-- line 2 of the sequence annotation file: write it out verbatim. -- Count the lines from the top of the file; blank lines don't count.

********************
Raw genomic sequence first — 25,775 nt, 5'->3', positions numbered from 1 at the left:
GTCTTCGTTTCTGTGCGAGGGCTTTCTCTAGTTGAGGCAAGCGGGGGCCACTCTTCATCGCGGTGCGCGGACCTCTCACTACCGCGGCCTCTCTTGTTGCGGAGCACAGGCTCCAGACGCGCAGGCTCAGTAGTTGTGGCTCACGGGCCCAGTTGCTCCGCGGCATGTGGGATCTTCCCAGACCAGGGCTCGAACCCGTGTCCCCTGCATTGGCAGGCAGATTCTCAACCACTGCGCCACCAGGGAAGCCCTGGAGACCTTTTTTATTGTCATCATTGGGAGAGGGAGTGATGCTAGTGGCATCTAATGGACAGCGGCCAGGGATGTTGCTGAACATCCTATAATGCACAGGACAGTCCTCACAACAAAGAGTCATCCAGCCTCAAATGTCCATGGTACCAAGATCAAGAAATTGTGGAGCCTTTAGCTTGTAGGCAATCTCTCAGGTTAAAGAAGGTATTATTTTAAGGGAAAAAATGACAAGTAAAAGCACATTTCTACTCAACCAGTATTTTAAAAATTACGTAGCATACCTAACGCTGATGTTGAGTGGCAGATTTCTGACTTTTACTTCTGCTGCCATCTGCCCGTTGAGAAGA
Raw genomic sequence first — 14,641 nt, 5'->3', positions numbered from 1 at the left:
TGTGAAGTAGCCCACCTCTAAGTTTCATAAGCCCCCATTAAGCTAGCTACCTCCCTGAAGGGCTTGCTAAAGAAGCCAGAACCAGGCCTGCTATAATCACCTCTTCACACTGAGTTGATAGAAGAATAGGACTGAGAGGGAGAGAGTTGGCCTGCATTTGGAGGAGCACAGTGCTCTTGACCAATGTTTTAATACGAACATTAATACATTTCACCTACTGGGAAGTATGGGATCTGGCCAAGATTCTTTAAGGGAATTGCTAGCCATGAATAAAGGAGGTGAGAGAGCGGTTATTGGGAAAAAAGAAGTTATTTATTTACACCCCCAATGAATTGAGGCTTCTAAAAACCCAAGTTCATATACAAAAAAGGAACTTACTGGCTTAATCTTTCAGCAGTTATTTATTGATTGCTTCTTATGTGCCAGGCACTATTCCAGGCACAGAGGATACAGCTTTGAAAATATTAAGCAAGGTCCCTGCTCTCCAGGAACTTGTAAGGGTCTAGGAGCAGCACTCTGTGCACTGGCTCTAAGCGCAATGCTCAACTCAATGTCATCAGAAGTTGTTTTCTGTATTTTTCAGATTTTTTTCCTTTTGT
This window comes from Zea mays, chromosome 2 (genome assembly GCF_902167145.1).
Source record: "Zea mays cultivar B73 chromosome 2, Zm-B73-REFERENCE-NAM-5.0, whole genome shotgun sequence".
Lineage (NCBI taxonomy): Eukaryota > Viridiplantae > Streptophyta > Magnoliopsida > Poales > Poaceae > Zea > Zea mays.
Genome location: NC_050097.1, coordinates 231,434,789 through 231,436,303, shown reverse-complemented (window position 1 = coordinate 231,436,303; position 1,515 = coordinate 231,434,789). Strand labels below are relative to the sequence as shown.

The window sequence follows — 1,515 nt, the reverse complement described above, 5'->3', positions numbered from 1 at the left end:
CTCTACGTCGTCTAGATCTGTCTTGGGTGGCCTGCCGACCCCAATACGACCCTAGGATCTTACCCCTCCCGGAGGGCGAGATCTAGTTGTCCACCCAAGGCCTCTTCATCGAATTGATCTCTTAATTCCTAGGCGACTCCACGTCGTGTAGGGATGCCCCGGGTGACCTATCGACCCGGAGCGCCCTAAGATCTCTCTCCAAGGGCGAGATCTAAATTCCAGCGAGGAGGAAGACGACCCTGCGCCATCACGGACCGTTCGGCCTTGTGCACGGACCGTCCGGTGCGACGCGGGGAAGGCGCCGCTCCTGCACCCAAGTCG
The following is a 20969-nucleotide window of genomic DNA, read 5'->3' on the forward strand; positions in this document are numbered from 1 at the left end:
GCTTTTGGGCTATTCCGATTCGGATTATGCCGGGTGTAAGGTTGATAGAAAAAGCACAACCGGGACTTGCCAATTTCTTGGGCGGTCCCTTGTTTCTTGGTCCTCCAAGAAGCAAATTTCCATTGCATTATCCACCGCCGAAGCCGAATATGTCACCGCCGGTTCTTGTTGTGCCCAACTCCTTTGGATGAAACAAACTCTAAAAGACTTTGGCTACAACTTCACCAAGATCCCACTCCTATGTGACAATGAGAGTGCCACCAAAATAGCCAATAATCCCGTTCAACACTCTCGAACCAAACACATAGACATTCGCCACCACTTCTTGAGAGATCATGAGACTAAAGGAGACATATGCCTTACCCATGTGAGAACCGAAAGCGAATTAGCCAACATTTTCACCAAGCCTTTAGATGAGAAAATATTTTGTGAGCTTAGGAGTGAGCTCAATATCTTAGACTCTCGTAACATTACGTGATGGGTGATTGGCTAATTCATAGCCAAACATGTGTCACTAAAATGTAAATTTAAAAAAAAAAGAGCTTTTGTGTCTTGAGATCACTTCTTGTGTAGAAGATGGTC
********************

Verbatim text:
GTCTTCGTTTCTGTGCGAGGGCTTTCTCTAGTTGAGGCAAGCGGGGGCCACTCTTCATCGCGGTGCGCGGACCTCTCACTACCGCGGCCTCTCTTGTTGCGGAGCACAGGCTCCAGACGCGCAGGCTCAGTAGTTGTGGCTCACGGGCCCAGTTGCTCCGCGGCATGTGGGATCTTCCCAGACCAGGGCTCGAACCCGTGTCCCCTGCATTGGCAGGCAGATTCTCAACCACTGCGCCACCAGGGAAGCCCTGGAGACCTTTTTTATTGTCATCATTGGGAGAGGGAGTGATGCTAGTGGCATCTAATGGACAGCGGCCAGGGATGTTGCTGAACATCCTATAATGCACAGGACAGTCCTCACAACAAAGAGTCATCCAGCCTCAAATGTCCATGGTACCAAGATCAAGAAATTGTGGAGCCTTTAGCTTGTAGGCAATCTCTCAGGTTAAAGAAGGTATTATTTTAAGGGAAAAAATGACAAGTAAAAGCACATTTCTACTCAACCAGTATTTTAAAAATTACGTAGCATACCTAACGCTGATGTTGAGTGGCAGATTTCTGACTTTTACTTCTGCTGCCATCTGCCCGTTGAGAAGA